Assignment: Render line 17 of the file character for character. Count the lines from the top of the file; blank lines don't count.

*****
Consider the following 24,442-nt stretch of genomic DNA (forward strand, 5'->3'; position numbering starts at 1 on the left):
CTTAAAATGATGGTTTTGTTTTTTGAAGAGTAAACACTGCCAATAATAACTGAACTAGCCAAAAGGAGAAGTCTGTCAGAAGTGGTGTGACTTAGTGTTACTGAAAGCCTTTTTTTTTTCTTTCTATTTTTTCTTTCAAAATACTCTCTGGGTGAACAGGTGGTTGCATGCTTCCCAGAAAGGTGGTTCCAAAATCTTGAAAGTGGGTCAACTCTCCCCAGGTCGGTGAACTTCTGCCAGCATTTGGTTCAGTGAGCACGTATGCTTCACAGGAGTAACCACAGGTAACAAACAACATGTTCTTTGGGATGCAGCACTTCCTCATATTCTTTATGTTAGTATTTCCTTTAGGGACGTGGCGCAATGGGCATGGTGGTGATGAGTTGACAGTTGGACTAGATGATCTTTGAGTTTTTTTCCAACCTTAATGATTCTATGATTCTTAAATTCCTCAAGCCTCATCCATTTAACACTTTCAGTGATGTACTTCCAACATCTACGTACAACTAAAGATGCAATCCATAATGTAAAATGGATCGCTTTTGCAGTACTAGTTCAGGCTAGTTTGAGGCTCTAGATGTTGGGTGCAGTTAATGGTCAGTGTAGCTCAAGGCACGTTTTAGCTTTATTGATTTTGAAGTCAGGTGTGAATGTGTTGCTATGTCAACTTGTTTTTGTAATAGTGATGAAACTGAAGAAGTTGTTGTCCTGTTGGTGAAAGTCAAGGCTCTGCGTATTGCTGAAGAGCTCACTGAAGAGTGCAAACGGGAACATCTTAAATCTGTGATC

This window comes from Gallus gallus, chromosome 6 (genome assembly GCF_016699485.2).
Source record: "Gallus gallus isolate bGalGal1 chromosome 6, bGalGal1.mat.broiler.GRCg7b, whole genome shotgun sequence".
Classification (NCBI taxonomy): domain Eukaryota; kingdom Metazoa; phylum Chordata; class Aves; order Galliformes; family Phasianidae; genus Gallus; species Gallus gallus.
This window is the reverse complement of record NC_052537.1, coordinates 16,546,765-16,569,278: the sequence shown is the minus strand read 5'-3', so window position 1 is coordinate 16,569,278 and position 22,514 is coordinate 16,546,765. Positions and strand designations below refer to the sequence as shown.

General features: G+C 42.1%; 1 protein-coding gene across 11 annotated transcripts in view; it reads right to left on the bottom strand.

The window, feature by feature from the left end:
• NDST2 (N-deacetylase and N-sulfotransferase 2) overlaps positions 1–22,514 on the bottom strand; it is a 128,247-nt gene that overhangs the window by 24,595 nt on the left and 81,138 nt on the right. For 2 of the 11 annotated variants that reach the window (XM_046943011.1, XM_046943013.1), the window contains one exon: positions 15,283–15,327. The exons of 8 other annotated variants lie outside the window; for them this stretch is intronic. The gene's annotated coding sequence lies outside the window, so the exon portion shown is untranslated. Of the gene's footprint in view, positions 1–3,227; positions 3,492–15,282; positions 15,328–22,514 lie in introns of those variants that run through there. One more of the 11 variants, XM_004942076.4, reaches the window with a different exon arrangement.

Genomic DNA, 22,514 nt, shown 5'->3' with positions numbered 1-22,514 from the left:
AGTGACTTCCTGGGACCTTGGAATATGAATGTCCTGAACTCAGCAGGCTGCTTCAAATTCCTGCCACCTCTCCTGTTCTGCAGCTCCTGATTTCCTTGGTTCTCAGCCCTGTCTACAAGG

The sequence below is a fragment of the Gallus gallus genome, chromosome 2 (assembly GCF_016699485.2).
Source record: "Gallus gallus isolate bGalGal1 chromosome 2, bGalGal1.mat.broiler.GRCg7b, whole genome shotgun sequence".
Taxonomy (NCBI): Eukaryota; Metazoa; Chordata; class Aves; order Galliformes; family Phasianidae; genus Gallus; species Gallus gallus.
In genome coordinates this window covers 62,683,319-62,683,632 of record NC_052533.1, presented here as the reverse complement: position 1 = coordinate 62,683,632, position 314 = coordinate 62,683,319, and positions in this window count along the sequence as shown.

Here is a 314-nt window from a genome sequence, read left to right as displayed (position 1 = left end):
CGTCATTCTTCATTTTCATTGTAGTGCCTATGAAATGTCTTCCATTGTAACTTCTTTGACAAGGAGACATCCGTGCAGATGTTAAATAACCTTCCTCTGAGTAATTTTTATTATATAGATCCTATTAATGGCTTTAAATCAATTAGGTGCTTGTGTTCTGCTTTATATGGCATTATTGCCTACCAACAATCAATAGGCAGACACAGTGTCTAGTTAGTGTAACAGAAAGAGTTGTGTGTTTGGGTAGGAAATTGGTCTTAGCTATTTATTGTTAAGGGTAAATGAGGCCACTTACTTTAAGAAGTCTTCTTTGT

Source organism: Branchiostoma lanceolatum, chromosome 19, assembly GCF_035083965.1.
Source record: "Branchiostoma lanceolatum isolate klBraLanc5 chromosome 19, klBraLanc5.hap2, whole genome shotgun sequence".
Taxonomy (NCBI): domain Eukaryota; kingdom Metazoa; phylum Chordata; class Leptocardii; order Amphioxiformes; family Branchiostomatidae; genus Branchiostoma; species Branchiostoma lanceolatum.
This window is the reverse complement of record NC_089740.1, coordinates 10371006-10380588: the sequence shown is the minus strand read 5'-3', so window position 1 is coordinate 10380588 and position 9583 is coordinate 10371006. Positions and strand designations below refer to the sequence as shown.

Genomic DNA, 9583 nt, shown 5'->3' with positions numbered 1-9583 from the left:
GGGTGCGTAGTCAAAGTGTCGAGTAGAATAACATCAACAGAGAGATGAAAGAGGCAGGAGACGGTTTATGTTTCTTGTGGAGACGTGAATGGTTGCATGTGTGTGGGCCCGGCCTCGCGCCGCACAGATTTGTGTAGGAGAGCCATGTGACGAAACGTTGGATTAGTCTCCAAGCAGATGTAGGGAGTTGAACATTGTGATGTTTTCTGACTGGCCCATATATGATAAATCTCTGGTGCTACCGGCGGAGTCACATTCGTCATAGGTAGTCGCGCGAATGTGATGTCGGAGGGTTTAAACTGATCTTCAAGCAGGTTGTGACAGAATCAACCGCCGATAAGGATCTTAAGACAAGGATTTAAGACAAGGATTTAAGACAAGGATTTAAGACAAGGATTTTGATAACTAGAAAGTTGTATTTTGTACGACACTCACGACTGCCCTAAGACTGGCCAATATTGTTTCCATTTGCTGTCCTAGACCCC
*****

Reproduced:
CGTCATTCTTCATTTTCATTGTAGTGCCTATGAAATGTCTTCCATTGTAACTTCTTTGACAAGGAGACATCCGTGCAGATGTTAAATAACCTTCCTCTGAGTAATTTTTATTATATAGATCCTATTAATGGCTTTAAATCAATTAGGTGCTTGTGTTCTGCTTTATATGGCATTATTGCCTACCAACAATCAATAGGCAGACACAGTGTCTAGTTAGTGTAACAGAAAGAGTTGTGTGTTTGGGTAGGAAATTGGTCTTAGCTATTTATTGTTAAGGGTAAATGAGGCCACTTACTTTAAGAAGTCTTCTTTGT